The Karachi City Diagnostic report reinforced the understanding that in order to transform the city into a more livable and inclusive one, where the dividends of growth and development can equitably be shared and where development interventions are holistic and can be sustained, no single project or intervention will have the capacity to accomplish this. It would involve strategic reforms in policy and institutional capacity, financial management and social accountability. In addition, long term investment in critical urban civic services and infrastructure rehabilitation and upgrades is urgently required.

KNIP has a fast preparation timeline with high?visibility interventions aimed at strengthening confidence. This engagement is expected to demonstrate potential for city transformation , build consensus and political buy?in, and lay the institutional groundwork for larger follow?up policy-led investment operations. This engagement is being considered a stepping stone to transitioning into the deeper institutional reforms and major investment needs identified under the Karachi City Diagnostic. These reforms would focus on priority areas such as building a competitive business environment, improving city governance and municipal service delivery, and increasing access to water supply and sanitation.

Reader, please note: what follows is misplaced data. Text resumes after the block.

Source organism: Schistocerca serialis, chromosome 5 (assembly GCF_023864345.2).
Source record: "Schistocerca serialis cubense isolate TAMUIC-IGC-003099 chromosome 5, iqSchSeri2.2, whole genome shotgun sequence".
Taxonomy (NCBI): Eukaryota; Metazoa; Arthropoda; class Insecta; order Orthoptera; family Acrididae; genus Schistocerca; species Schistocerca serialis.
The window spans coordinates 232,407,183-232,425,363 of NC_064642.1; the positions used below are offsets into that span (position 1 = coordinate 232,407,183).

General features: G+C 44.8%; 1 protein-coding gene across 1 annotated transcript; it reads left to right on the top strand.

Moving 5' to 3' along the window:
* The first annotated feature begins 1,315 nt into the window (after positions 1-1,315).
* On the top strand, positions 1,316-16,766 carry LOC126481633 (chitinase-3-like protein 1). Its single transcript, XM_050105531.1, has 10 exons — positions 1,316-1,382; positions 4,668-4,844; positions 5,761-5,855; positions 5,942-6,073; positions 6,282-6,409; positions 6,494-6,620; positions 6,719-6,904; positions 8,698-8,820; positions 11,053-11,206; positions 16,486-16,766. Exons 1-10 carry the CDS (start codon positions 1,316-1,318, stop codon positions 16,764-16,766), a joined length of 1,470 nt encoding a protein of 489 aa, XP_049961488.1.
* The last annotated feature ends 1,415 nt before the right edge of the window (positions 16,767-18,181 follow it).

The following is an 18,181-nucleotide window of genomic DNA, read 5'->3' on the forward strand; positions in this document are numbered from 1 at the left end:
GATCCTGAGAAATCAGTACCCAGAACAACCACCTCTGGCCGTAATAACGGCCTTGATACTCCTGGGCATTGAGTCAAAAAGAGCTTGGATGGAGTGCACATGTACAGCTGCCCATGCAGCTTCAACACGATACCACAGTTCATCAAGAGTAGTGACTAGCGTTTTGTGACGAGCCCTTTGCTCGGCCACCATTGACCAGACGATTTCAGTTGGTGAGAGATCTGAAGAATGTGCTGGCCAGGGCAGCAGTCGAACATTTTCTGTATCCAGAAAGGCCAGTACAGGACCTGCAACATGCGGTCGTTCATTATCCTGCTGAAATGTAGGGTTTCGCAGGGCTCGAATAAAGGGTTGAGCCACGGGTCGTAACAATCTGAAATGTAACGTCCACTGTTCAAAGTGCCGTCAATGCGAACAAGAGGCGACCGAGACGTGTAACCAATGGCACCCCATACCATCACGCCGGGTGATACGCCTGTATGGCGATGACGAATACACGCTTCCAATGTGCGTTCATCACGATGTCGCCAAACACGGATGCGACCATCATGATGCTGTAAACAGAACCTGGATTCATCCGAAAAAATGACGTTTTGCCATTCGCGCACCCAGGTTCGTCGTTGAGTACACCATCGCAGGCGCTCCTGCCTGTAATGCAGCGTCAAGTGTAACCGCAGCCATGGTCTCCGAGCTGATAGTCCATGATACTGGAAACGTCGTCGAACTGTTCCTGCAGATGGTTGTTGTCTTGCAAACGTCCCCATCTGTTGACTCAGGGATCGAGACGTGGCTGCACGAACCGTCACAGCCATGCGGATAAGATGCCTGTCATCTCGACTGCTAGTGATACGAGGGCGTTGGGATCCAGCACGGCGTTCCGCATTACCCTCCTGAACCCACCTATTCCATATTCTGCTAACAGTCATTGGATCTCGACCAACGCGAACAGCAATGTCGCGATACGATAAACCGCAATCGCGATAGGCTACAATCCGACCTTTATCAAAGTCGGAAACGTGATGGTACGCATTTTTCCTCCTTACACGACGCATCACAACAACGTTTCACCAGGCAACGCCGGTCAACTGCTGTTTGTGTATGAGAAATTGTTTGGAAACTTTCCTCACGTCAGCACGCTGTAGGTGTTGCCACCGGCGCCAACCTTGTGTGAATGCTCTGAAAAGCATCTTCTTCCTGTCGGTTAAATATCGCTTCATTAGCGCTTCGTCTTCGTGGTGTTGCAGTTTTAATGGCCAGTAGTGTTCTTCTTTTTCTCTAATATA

KNIP thus focuses on a critically important urban livability indicator that is seriously neglected in Karachi and that is ‘public spaces’. Public assets and public urban spaces (streets such as roads and avenues; open spaces such as parks, plazas and markets; and public buildings) within the urban landscape represent multiple functions and serve as critical barometers of the quality and viability of a city’s social and environmental capital.